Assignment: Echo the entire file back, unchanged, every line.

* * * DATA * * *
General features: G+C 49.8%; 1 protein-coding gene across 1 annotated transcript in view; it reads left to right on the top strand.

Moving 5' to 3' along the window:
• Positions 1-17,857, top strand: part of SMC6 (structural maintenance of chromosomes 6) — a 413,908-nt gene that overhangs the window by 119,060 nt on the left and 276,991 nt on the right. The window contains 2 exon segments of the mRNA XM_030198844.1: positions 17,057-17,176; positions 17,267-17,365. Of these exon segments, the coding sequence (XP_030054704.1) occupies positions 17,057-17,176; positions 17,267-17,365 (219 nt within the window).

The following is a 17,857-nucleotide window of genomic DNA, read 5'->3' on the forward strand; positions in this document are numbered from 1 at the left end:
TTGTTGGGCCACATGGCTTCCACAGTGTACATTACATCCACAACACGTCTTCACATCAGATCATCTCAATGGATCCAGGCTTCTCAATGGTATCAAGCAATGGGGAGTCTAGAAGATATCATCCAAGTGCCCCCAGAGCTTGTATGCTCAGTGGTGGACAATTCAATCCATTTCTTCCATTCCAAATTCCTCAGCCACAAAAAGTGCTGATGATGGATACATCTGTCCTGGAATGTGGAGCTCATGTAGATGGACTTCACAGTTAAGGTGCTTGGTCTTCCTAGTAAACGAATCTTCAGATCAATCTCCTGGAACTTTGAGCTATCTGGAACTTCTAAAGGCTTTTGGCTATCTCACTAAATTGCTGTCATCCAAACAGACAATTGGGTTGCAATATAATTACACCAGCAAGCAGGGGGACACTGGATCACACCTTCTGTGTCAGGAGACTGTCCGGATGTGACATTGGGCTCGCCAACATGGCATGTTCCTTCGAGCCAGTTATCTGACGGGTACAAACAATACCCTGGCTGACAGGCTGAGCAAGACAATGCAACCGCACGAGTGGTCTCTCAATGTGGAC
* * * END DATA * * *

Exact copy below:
General features: G+C 49.8%; 1 protein-coding gene across 1 annotated transcript in view; it reads left to right on the top strand.

Moving 5' to 3' along the window:
• Positions 1-17,857, top strand: part of SMC6 (structural maintenance of chromosomes 6) — a 413,908-nt gene that overhangs the window by 119,060 nt on the left and 276,991 nt on the right. The window contains 2 exon segments of the mRNA XM_030198844.1: positions 17,057-17,176; positions 17,267-17,365. Of these exon segments, the coding sequence (XP_030054704.1) occupies positions 17,057-17,176; positions 17,267-17,365 (219 nt within the window).

The following is a 17,857-nucleotide window of genomic DNA, read 5'->3' on the forward strand; positions in this document are numbered from 1 at the left end:
TTGTTGGGCCACATGGCTTCCACAGTGTACATTACATCCACAACACGTCTTCACATCAGATCATCTCAATGGATCCAGGCTTCTCAATGGTATCAAGCAATGGGGAGTCTAGAAGATATCATCCAAGTGCCCCCAGAGCTTGTATGCTCAGTGGTGGACAATTCAATCCATTTCTTCCATTCCAAATTCCTCAGCCACAAAAAGTGCTGATGATGGATACATCTGTCCTGGAATGTGGAGCTCATGTAGATGGACTTCACAGTTAAGGTGCTTGGTCTTCCTAGTAAACGAATCTTCAGATCAATCTCCTGGAACTTTGAGCTATCTGGAACTTCTAAAGGCTTTTGGCTATCTCACTAAATTGCTGTCATCCAAACAGACAATTGGGTTGCAATATAATTACACCAGCAAGCAGGGGGACACTGGATCACACCTTCTGTGTCAGGAGACTGTCCGGATGTGACATTGGGCTCGCCAACATGGCATGTTCCTTCGAGCCAGTTATCTGACGGGTACAAACAATACCCTGGCTGACAGGCTGAGCAAGACAATGCAACCGCACGAGTGGTCTCTCAATGTGGAC